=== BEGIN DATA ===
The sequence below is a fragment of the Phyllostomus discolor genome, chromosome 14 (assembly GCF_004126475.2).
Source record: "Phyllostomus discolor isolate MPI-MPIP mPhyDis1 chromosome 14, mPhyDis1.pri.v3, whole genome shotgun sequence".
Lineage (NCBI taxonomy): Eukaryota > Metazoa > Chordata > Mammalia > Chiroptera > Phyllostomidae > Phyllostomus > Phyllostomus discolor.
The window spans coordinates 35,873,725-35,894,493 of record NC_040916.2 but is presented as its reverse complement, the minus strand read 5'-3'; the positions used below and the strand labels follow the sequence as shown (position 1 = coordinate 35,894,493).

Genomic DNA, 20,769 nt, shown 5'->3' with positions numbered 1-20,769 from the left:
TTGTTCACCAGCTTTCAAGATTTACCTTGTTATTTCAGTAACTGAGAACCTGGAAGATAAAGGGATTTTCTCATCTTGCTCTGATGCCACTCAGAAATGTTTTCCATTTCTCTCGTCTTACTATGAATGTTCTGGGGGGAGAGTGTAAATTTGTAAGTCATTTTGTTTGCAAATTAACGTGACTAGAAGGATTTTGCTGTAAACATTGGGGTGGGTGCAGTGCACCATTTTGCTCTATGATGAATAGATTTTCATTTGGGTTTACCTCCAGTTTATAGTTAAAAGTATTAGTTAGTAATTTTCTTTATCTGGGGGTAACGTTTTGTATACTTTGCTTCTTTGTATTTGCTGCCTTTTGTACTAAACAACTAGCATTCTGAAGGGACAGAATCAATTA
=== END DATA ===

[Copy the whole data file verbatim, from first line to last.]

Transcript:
The sequence below is a fragment of the Phyllostomus discolor genome, chromosome 14 (assembly GCF_004126475.2).
Source record: "Phyllostomus discolor isolate MPI-MPIP mPhyDis1 chromosome 14, mPhyDis1.pri.v3, whole genome shotgun sequence".
Lineage (NCBI taxonomy): Eukaryota > Metazoa > Chordata > Mammalia > Chiroptera > Phyllostomidae > Phyllostomus > Phyllostomus discolor.
The window spans coordinates 35,873,725-35,894,493 of record NC_040916.2 but is presented as its reverse complement, the minus strand read 5'-3'; the positions used below and the strand labels follow the sequence as shown (position 1 = coordinate 35,894,493).

Genomic DNA, 20,769 nt, shown 5'->3' with positions numbered 1-20,769 from the left:
TTGTTCACCAGCTTTCAAGATTTACCTTGTTATTTCAGTAACTGAGAACCTGGAAGATAAAGGGATTTTCTCATCTTGCTCTGATGCCACTCAGAAATGTTTTCCATTTCTCTCGTCTTACTATGAATGTTCTGGGGGGAGAGTGTAAATTTGTAAGTCATTTTGTTTGCAAATTAACGTGACTAGAAGGATTTTGCTGTAAACATTGGGGTGGGTGCAGTGCACCATTTTGCTCTATGATGAATAGATTTTCATTTGGGTTTACCTCCAGTTTATAGTTAAAAGTATTAGTTAGTAATTTTCTTTATCTGGGGGTAACGTTTTGTATACTTTGCTTCTTTGTATTTGCTGCCTTTTGTACTAAACAACTAGCATTCTGAAGGGACAGAATCAATTA